‘Oh, of course. I guess there’s nothing worth disagreeing about. It’s all the same whichever way you take it.’
‘Okay, okay. What if we – like a debate.’ He had done debating in high school. They had lost the regional semi-finals. He remembers the feeling of wanting to intensely squeeze something in his hand that he got when the adjudicator told his team they’d lost, and the acrylic smell of the table. ‘Like, I take one side, you take another.’
‘This could work. So I can be Weet-Bix. And you can be muesli.’
‘Do you want to start?’
‘No, after you.’
‘Okay. I am far, far more varied. You’re a brick of wheat and your most interesting flavour is the milk you’re paired with. Sometimes people pour Milo over you because they’ve realised how bland you are and they’ve had enough. Sometimes honey. They poured milk and honey over people as torture in Ancient Egypt until their victims drowned in their own vomit and faeces and they do the same to you, this is because you are so bland that they should do the same as you. Now you go.’ She had studied Archaeology in university, which he thought was very attractive.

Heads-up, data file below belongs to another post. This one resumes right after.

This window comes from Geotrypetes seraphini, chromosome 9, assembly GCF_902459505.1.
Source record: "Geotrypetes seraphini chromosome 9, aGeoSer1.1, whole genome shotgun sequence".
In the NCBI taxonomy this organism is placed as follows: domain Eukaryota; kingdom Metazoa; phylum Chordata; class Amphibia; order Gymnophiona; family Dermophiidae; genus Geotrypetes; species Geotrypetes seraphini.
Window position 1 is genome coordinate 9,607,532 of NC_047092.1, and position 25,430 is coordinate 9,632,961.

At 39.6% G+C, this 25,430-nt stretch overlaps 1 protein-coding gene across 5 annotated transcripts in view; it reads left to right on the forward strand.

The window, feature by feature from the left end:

‘Wow. Okay well let me first communicate my respect and congratulations to you. There was a formal way of doing this in high school, but I’ve forgotten so I’ll move on. You are muesli. I am Weet-Bix. Now, you have said many things that I am. Let me continue. I am utilitarian. I am simple. Above all I am Australian, and I am the breakfast of champions. There are many types of muesli and many ways of eating those many types. But I am simply Weet-Bix. Milo, honey, yes, but underneath, I am the same. I am singular, I am unified, I have direction and I am purposeful. Everyone knows who I am. Those who do not subscribe to me only reinforce my dominance as they confirm that they are the exceptions to the rule. I am the rule. Now, to you. You are many, you are multiplicity, you are legion. Barley connected. Your diversity will tear you apart. Soon there will be in-fighting from your multi-polarity. Nuts, no nuts. Sultanas, no sultanas. Bran, no bran. Each one of your components is merely waiting, biding their time to establish their superiority. But I am one. I am, and always have been. This is why you are inferior. Thank you.’